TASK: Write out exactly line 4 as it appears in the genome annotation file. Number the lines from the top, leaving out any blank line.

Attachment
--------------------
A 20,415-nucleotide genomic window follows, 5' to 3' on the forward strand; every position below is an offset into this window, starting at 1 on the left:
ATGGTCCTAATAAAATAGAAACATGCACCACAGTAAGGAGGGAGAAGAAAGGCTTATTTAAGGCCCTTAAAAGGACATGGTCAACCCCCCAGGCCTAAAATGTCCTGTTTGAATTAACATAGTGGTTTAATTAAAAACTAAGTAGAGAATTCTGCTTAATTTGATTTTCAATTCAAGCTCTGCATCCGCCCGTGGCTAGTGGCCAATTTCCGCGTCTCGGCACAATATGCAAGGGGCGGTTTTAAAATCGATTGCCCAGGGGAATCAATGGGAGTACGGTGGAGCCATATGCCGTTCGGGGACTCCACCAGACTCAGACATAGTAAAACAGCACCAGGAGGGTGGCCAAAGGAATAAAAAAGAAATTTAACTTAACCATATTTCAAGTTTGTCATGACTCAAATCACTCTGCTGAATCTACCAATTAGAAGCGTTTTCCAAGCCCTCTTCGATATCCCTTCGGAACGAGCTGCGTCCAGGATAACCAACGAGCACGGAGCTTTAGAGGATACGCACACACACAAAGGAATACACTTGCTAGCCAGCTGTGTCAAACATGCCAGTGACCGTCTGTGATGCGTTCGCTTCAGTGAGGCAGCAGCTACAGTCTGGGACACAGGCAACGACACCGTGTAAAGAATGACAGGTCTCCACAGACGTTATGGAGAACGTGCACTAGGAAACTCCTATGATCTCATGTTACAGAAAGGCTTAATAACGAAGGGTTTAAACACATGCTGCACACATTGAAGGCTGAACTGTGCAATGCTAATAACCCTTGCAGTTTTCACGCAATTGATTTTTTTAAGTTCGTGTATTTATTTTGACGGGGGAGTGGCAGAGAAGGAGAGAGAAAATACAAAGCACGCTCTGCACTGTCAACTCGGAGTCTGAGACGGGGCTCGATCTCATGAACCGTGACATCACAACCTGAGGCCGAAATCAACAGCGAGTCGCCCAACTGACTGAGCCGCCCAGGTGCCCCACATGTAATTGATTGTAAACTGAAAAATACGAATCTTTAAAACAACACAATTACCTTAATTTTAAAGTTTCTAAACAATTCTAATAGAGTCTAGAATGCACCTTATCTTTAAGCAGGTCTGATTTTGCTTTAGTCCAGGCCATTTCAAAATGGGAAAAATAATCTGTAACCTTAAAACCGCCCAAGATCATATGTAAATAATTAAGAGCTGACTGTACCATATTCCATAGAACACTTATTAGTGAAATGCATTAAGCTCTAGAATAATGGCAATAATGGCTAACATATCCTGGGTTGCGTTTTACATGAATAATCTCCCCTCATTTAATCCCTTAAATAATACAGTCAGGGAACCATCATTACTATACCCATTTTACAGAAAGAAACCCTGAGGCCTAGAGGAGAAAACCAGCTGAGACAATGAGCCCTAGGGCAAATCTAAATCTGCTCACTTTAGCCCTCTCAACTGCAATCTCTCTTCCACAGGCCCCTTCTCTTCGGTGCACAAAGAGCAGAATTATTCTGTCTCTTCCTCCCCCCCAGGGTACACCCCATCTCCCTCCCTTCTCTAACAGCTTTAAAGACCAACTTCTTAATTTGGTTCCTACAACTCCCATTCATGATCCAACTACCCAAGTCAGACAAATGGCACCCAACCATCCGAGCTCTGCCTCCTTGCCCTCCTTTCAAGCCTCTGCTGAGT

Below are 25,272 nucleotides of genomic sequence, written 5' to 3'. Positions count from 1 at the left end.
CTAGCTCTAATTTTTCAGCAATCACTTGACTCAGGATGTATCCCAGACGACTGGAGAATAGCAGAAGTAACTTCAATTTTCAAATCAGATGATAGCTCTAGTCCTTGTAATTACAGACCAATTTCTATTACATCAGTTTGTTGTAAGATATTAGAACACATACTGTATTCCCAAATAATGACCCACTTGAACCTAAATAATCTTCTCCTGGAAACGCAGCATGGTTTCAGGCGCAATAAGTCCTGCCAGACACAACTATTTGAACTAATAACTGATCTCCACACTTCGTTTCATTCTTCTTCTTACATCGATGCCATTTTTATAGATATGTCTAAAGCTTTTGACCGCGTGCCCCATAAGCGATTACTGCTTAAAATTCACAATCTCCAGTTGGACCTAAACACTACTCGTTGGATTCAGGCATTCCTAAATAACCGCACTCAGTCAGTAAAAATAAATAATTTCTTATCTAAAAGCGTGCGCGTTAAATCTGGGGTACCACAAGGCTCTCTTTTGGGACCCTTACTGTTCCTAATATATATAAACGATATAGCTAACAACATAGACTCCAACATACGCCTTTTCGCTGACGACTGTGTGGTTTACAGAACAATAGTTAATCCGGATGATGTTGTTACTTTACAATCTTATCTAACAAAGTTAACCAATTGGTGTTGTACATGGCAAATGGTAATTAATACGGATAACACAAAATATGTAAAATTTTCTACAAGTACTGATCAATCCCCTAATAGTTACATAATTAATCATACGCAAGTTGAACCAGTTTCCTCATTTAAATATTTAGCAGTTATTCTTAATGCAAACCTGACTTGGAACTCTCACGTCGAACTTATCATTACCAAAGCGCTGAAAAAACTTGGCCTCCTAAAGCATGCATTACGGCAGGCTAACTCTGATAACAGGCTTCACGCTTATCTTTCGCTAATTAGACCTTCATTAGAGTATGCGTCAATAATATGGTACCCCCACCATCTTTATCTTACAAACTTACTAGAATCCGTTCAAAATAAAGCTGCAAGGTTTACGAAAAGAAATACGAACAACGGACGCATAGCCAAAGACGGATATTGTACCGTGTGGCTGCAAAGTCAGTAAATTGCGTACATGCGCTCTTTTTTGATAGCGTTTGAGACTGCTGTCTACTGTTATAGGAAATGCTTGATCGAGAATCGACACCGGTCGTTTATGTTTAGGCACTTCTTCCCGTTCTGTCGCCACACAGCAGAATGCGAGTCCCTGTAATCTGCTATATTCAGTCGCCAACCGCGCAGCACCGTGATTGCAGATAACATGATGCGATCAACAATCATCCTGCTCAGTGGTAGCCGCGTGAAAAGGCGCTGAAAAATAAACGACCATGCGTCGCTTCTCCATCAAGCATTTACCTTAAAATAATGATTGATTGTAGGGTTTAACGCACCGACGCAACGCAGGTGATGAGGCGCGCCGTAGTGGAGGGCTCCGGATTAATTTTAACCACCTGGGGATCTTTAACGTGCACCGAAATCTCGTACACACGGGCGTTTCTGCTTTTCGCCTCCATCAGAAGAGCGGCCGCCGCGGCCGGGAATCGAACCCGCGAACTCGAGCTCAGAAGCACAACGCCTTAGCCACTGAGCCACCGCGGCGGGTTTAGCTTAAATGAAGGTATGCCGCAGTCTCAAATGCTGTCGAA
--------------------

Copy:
CTAGCTCTAATTTTTCAGCAATCACTTGACTCAGGATGTATCCCAGACGACTGGAGAATAGCAGAAGTAACTTCAATTTTCAAATCAGATGATAGCTCTAGTCCTTGTAATTACAGACCAATTTCTATTACATCAGTTTGTTGTAAGATATTAGAACACATACTGTATTCCCAAATAATGACCCACTTGAACCTAAATAATCTTCTCCTGGAAACGCAGCATGGTTTCAGGCGCAATAAGTCCTGCCAGACACAACTATTTGAACTAATAACTGATCTCCACACTTCGTTTCATTCTTCTTCTTACATCGATGCCATTTTTATAGATATGTCTAAAGCTTTTGACCGCGTGCCCCATAAGCGATTACTGCTTAAAATTCACAATCTCCAGTTGGACCTAAACACTACTCGTTGGATTCAGGCATTCCTAAATAACCGCACTCAGTCAGTAAAAATAAATAATTTCTTATCTAAAAGCGTGCGCGTTAAATCTGGGGTACCACAAGGCTCTCTTTTGGGACCCTTACTGTTCCTAATATATATAAACGATATAGCTAACAACATAGACTCCAACATACGCCTTTTCGCTGACGACTGTGTGGTTTACAGAACAATAGTTAATCCGGATGATGTTGTTACTTTACAATCTTATCTAACAAAGTTAACCAATTGGTGTTGTACATGGCAAATGGTAATTAATACGGATAACACAAAATATGTAAAATTTTCTACAAGTACTGATCAATCCCCTAATAGTTACATAATTAATCATACGCAAGTTGAACCAGTTTCCTCATTTAAATATTTAGCAGTTATTCTTAATGCAAACCTGACTTGGAACTCTCACGTCGAACTTATCATTACCAAAGCGCTGAAAAAACTTGGCCTCCTAAAGCATGCATTACGGCAGGCTAACTCTGATAACAGGCTTCACGCTTATCTTTCGCTAATTAGACCTTCATTAGAGTATGCGTCAATAATATGGTACCCCCACCATCTTTATCTTACAAACTTACTAGAATCCGTTCAAAATAAAGCTGCAAGGTTTACGAAAAGAAATACGAACAACGGACGCATAGCCAAAGACGGATATTGTACCGTGTGGCTGCAAAGTCAGTAAATTGCGTACATGCGCTCTTTTTTGATAGCGTTTGAGACTGCTGTCTACTGTTATAGGAAATGCTTGATCGAGAATCGACACCGGTCGTTTATGTTTAGGCACTTCTTCCCGTTCTGTCGCCACACAGCAGAATGCGAGTCCCTGTAATCTGCTATATTCAGTCGCCAACCGCGCAGCACCGTGATTGCAGATAACATGATGCGATCAACAATCATCCTGCTCAGTGGTAGCCGCGTGAAAAGGCGCTGAAAAATAAACGACCATGCGTCGCTTCTCCATCAAGCATTTACCTTAAAATAATGATTGATTGTAGGGTTTAACGCACCGACGCAACGCAGGTGATGAGGCGCGCCGTAGTGGAGGGCTCCGGATTAATTTTAACCACCTGGGGATCTTTAACGTGCACCGAAATCTCGTACACACGGGCGTTTCTGCTTTTCGCCTCCATCAGAAGAGCGGCCGCCGCGGCCGGGAATCGAACCCGCGAACTCGAGCTCAGAAGCACAACGCCTTAGCCACTGAGCCACCGCGGCGGGTTTAGCTTAAATGAAGGTATGCCGCAGTCTCAAATGCTGTCGAA